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cyotek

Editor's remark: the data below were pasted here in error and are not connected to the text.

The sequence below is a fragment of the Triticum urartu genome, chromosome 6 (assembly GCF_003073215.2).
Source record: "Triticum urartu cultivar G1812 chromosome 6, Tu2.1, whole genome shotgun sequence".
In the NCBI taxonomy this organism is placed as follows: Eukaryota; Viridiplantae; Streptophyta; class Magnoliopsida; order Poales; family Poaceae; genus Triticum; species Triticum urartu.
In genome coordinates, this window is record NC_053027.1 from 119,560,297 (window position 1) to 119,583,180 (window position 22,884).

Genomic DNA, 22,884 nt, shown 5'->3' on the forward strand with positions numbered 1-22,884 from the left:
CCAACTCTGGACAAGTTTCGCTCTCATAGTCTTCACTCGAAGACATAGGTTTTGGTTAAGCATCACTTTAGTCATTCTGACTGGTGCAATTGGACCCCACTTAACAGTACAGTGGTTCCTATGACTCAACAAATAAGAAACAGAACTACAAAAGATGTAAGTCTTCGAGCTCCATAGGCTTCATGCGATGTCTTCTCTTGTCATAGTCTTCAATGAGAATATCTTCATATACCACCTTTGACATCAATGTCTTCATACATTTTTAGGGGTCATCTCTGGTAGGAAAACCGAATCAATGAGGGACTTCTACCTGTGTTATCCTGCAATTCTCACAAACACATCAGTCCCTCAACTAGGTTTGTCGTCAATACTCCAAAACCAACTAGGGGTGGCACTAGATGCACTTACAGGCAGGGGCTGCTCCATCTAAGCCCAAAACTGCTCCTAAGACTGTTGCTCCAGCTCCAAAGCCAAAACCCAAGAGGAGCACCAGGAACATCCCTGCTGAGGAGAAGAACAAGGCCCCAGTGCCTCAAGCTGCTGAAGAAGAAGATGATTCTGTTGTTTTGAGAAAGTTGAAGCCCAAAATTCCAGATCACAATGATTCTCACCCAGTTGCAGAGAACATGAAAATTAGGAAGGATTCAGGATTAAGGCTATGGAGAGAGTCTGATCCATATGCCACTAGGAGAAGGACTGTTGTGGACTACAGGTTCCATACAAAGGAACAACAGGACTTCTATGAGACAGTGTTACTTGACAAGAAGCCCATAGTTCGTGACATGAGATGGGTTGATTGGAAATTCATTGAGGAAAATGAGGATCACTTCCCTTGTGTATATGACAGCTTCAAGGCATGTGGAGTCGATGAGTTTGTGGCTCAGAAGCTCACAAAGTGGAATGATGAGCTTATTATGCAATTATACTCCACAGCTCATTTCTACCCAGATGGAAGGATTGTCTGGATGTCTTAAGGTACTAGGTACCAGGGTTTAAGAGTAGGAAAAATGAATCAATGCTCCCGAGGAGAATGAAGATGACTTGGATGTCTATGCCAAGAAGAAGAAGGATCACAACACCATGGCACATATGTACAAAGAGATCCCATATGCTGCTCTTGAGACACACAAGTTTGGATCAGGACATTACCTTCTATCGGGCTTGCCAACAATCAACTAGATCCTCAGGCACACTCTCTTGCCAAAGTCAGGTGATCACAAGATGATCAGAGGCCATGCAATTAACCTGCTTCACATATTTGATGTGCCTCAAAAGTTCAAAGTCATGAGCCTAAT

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  1. Kaptein and mhagain, Thanks for the responses. I am enabling 2D textures prior to bind anything, that's not the issue. However, mhagain has hit the nail on the head it seems. Originally I tried to keep all textures power of two, until I read somewhere it wasn't actually required - so I got lazy for textures I used as single images, rather than being part of a tilesheet. And this seems to be exactly what the problem is - I did a quick test on changing one of the text graphics to be power of two, and it's loaded fine in the VM. So I just need to update my tilesheet code (which splits up textures into grids with equally sized cells) in order to support different sized sub images, then I think I'm sorted. Thanks very much, I've been trying to fix this for a while and the fact I'd lazily switched image sizes never occured to me! Regards; Richard Moss